Really, can girls have too many shoes, or handbags?
I collect Birkenstocks – I have a few vintage sandals that predate my daughter Careid (and she is 30). I bought these sandals back in the day when I didn’t know any better and paid full price which had to be saved for (actually listed in my budget!). These sandals are no longer a part of my sandal rotation due to extreme wear although the leather uppers could be revived with a good polishing, it’s the poor condition of the cork and soles that keep them grounded. Birkenstock offers a refurbishing service but I haven’t taken them up on it yet, maybe I’m waiting for a worthwhile number of pairs to send out.
If my Birkie collection were teapots, Nascar minis, comic books, or owl figurines, then eyebrows wouldn’t arch and comments fly. I wouldn’t feel like I had to defend the fact that I own more than 67 pairs. I have moved beyond collecting by color and now chose by pattern. I have an excellent storage system based on, you guessed it, color and type: sandal or clog. My Birks get wild sometimes and threaten to overtake my bedroom and dining room; they especially like to loiter under the oval oak table, until I put my foot down and break them up, disperse them back to their rightful slots in the shoe-tree. Most of my sandals are not leather but are man-made of a material called Birki-flor, a felt backed “leather-like” material that takes color well, can be washed, repels rain and scuff marks. Probably 15% of my collection is real leather and suede – these sandals and clogs can be expensive and like in the old days require budgeting – they don’t get the same wear as their less expensive cousins.
The economy has reduced my purchases lately, although to be truthful, I don’t need too many new colors. Violet and avocado green are the only colors that I am looking for this season. I saw a pair of green sandals in an ad featured in Real Simple magazine a few weeks back that inspired me to look through QVC’s offerings, then Zappo’s, where I found them but since they use American sizing (I wear European 40, 9 ½ -10 American – but sometimes called 10-10 ½ American in a few catalog stores; I don’t want to get sandals that are too large) I get nervous about ordering over the internet even though they have free shipping and returns. Amazon, my favorite on-line book and video store, sent me an email last Friday highlighting the exact Birki sandal I was looking for (how did they know?) with a $5 promo price and free shipping to boot! I snapped them up in a flash during my lunch break. Now I have the summer to hunt down violet sandals for school opening day in August.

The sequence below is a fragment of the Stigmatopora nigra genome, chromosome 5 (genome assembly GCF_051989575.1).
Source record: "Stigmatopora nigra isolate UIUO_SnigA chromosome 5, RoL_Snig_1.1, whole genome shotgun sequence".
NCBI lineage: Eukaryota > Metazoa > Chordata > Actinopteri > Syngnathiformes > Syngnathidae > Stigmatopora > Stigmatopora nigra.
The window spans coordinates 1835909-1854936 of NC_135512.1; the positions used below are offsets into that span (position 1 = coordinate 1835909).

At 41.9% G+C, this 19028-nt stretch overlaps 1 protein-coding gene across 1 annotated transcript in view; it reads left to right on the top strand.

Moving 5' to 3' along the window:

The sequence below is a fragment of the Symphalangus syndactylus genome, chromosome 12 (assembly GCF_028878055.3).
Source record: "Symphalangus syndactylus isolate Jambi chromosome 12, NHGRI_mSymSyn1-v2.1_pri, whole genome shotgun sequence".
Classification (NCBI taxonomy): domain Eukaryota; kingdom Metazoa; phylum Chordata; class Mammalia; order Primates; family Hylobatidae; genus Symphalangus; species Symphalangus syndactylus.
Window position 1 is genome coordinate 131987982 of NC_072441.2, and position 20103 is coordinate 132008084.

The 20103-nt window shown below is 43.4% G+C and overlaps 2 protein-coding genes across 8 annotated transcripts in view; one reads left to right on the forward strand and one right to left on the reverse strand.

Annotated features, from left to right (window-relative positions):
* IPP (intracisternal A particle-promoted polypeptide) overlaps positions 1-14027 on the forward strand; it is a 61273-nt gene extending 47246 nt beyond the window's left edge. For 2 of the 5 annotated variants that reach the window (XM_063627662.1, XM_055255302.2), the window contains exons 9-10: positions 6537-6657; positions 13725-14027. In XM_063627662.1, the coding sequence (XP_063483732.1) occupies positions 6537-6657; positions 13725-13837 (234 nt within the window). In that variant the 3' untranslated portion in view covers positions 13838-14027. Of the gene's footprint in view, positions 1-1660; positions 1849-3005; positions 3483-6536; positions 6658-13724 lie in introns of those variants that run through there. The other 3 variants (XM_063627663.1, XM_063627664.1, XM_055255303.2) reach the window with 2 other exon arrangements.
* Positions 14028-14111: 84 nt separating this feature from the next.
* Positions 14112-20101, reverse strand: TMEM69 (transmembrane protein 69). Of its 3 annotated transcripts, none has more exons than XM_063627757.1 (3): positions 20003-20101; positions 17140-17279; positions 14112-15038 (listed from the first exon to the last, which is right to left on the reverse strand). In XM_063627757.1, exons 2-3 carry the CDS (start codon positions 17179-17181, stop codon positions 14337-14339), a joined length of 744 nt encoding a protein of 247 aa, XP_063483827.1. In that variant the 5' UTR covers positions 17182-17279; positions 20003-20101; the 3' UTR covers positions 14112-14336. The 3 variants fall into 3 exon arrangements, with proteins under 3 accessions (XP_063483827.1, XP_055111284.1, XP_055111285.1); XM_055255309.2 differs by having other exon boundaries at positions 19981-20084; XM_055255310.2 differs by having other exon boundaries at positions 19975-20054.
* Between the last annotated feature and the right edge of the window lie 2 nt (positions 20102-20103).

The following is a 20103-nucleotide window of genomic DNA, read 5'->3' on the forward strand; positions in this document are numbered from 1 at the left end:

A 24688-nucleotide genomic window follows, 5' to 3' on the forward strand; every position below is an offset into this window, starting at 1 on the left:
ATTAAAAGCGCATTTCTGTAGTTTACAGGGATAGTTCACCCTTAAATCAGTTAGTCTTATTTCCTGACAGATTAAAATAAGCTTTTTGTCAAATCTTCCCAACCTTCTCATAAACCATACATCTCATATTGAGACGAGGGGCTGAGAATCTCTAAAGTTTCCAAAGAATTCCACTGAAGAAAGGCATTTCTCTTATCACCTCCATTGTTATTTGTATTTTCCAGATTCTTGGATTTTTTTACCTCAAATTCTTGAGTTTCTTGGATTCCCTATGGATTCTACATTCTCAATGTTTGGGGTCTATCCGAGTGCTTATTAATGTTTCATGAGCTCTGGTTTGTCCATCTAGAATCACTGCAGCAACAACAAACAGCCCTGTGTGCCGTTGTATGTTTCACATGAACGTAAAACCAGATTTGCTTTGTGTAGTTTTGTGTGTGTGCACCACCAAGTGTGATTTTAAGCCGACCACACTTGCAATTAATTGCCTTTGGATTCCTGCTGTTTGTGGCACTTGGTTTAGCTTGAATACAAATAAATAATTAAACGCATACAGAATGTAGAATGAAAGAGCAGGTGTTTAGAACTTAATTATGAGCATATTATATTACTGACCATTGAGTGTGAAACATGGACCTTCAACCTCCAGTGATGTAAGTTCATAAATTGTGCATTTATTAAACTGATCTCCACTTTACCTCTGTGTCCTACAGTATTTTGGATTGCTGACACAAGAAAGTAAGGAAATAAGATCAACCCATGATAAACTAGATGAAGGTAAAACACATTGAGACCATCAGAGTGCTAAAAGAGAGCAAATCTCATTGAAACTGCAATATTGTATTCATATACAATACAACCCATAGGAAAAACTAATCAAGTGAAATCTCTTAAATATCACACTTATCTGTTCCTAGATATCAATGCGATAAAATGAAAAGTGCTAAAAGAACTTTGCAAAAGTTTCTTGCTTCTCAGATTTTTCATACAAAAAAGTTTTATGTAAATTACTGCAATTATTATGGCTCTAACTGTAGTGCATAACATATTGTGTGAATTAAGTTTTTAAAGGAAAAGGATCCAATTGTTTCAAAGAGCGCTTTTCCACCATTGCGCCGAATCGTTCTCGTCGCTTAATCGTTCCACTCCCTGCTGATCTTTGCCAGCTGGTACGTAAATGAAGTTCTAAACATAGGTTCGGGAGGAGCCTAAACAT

While I’m listing my vices I feel that I must also add that I collect nonprescription reading glasses from Peepers.com. I can’t resist coordinating my readers with my sandals, and yes, occasionally my headbands, too! My students ask me why I do this annoying thing (why would anyone?) and I try redirecting their attention by pointing out that at the middle school a special needs teacher wears nothing but purple everyday, but they won’t be deflected – why do I have to do it – they have noticed my compulsion to match. When pushed into a corner, I reply, “Because I can.” I rationalize that a person can be known for worse than her color schemes and matching glasses, and hey, where are people’s sense of humor anyway?